Iva Works — Published On August 6, 2022 and Last Modified On August 8th, 2022
Beginner Data Engineering

This article was published as a part of the Data Science Blogathon.


Data is ubiquitous in our modern life. Obtaining, structuring, and analyzing these data into new, relevant information is crucial in today’s world. Since contextual data exposes popular patterns and trends, we have arrived at the stage where businesses take data-driven decisions to grab windows of opportunities.

In an unprecedented generation of data, not only is the amount of data snowballing, but it is obtainable in varying formats and sources. Data is available in structured or unstructured formats from varying systems and resources like images, videos, websites, documents, etc. Statista predicts that the volume of data will expand to 97 zettabytes in 2022 and 181 zettabytes in 2025.

Categorizing these different data into a single source of truth, SSOT requires the use of ETL or ELT. ETL and ELT are necessary because sources of information rarely use uniform or accordant formats, either in structured SQL or unstructured NoSQL databases. Data requires cleaning, transformation, and enrichment before integration into an analyzable form to derive insights.

Whether using ELT or ETL, the process of transmuting and integrating data consists of three steps, extraction, transformation, and loading. The difference between ETL and ELT is the order in which they process the data. An important question then arises, which of them should you use? Is it advisable to convert your data before or after loading it into a data warehouse? Defining and understanding both methods separately helps to answer these questions.

For context:

With no particular order in mind, the meanings of E, L, and T are:

E – Extract: Extraction involves pulling data from the native database or source. The data then goes into a data lake storage system (ELT).

T – Transform: This step involves the change in the form of information to allow integration with the intended data system and the data such system contains.

L – Load: Loading involves depositing information into the data storage system.

What is ETL?

ETL is a process businesses use to gather, reformat, and store data to represent extract, transform, and load. The first step in the ETL process is extracting data from native databases. Next, the data goes through a cleanup and enrichment process. Finally, the data gets stored in a data warehouse.


Because ETL requires data transformations before loading to the data store, pairing up in relational databases presents no issues. Unlike ELT, which works in tandem with data lakes and accepts structured or unstructured data.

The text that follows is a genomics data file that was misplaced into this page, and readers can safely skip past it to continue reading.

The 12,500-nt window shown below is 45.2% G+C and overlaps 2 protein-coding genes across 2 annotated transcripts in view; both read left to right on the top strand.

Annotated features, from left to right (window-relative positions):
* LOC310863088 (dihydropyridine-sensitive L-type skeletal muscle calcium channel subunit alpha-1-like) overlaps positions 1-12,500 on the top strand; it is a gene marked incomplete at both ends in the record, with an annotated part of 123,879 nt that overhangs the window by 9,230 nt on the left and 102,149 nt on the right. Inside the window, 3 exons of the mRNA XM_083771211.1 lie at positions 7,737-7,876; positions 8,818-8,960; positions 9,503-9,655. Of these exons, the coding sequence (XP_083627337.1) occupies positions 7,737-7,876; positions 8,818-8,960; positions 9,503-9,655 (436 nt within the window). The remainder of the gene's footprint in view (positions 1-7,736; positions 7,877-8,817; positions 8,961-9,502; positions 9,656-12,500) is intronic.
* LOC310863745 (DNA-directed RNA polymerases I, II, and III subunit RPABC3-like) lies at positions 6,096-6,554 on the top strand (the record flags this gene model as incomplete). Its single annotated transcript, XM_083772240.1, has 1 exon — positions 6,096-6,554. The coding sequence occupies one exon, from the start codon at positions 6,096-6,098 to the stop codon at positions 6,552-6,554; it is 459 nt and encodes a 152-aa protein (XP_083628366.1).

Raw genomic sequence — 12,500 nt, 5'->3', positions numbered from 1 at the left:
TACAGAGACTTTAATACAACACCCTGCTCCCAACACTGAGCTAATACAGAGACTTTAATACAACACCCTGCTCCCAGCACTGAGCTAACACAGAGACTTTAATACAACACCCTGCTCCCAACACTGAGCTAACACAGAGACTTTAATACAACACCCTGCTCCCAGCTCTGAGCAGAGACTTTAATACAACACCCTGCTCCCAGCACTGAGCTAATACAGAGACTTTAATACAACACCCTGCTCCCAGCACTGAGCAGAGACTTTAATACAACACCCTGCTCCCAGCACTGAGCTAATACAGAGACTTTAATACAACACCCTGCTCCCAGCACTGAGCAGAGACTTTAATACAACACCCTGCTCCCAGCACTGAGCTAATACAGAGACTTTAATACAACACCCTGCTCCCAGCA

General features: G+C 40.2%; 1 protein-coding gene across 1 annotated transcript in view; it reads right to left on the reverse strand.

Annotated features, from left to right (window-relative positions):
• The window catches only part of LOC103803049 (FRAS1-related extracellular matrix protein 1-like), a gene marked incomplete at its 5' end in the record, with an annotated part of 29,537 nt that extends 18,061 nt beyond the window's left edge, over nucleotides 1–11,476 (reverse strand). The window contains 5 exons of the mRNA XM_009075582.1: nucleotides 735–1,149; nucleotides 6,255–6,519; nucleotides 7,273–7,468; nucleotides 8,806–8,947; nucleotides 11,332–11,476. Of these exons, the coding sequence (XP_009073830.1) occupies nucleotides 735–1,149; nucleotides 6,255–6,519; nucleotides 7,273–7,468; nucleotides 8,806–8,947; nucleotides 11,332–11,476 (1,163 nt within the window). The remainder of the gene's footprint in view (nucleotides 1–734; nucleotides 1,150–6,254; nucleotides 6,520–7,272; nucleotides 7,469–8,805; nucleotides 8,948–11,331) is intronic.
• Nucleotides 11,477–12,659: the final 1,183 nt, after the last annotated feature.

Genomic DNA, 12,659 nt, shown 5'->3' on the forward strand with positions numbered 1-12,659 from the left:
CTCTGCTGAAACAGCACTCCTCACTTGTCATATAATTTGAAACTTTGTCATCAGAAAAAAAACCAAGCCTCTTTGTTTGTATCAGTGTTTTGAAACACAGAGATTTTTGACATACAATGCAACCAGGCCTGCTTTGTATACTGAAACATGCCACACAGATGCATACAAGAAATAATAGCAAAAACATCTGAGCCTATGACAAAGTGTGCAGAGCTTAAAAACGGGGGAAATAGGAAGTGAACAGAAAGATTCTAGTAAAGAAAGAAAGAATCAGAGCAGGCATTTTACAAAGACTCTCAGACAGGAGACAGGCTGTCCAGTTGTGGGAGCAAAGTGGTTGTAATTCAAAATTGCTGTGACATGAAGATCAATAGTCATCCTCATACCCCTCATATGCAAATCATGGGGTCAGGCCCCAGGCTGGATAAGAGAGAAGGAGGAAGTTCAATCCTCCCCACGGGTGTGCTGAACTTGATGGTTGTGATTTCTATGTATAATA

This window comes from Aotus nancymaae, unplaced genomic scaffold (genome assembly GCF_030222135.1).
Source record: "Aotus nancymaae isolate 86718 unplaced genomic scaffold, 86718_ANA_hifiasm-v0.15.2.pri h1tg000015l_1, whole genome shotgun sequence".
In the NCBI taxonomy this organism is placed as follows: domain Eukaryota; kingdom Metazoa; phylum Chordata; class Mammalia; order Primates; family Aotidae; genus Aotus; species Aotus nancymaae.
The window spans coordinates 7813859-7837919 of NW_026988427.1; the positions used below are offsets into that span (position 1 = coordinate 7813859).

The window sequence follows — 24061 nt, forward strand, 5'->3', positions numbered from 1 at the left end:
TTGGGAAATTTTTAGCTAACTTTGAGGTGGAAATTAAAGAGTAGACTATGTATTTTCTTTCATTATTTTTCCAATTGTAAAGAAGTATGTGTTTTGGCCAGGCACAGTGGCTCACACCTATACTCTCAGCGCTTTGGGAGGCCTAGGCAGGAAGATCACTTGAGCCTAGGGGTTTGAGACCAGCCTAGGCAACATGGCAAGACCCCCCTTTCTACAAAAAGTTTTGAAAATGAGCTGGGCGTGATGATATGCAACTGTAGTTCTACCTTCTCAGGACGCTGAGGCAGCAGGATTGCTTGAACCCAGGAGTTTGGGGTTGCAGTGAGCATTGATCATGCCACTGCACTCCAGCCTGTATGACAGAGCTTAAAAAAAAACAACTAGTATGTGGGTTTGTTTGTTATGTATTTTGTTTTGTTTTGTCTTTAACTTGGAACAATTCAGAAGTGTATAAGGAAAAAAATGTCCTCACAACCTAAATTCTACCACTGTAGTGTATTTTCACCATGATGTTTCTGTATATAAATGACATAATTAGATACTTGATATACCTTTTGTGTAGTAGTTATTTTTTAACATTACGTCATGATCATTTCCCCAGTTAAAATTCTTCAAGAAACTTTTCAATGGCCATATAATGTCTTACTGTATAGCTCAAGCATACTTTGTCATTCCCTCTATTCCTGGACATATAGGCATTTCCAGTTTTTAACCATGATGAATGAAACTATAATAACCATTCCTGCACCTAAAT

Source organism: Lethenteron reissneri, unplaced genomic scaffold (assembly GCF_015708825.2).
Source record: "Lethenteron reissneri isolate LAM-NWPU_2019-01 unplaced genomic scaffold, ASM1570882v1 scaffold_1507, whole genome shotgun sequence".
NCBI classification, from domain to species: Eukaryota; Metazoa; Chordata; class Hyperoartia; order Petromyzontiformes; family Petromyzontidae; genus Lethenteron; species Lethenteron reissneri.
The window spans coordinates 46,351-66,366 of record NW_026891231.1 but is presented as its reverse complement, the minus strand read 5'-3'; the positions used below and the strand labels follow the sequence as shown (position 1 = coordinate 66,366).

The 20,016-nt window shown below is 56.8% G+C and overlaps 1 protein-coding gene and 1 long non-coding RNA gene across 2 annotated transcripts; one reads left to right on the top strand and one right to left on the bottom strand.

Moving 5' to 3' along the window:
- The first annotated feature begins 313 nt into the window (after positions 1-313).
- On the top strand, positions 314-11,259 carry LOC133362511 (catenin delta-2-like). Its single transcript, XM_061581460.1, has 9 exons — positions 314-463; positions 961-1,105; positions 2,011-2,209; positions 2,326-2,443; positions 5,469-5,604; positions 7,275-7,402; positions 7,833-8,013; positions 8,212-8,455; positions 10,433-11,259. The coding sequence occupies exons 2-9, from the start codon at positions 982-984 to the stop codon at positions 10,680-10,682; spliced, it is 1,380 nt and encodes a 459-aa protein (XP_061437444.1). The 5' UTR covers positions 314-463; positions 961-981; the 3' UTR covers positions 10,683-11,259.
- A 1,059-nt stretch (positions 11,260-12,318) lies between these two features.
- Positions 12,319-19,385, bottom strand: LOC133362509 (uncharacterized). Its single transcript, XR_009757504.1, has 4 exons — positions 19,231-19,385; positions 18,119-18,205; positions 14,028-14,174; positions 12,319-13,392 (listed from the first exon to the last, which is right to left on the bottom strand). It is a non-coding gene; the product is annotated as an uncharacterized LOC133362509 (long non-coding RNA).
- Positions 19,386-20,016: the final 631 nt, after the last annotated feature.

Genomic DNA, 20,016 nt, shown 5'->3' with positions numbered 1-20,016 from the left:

How is ETL Important?

Is ETL still relevant in this age that data is cloud-based? The short answer to that is yes. The benefits ETL provides exceed extracting, cleaning, converting, and translocating data A to B. ETL also provides:

  • Context – Businesses can gain insightful historical context through data.

  • Consolidation – Consolidation of data simplifies analysis and reports.

  • Productivity – Productivity improves with replicable processes that do not need hand coding.

  • Accuracy – Improves data accuracy and auditing capabilities in compliance with standards and regulations.

ETL Pros

  1. Fast Analysis: After ETL rearranges and transforms the data, data queries gain rapidity and efficiency, unlike unstructured data.

  2. Compliance: To assure compliance with data privacy rules, ETL encrypts or removes sensitive data before loading them into the data warehouse.

  3. Environment Flexibility: implementation of ETL can be done on-site or in a cloud-based environment. ETL can take data from on-site systems and load them to a cloud database.

ETL Cons

  1. Rigid Workflow: Modifying the schema of the data warehouse may occur if the warehouse’s data layout does not support valuable new queries.

  1. Speed: As the ETL process involves a transformation in an area before loading, it is not directly available for use in contrast to the ELT, which is immediately available after extraction.

  2. Data Volume: ETL is unsuitable for handling large volumes of data because data transformation is time-consuming. It is perfect for smaller data sets that need more maneuvers because they provide crucial data for analysis.

What is ELT?

ELT means ‘extract, load, and transform,’ a process that assists in the data integration of businesses. Because the process uses a data warehouse to convert data, data staging is unnecessary. ELT employs cloud-based data warehouses to store all data formats, while transformation usually occurs on demand. Unlike ETL, where the data transforms before storage.


The data stored in a data lake that accepts all forms or formats of raw data allows the fluid change in the order of phases in ELT. Once the capturing of data occurs, it loads immediately and then awaits transformation at a later time for analysis.

ELT Pros

  1. Flexible Data Formats: ELT paired with a data lake accepts data of all formats.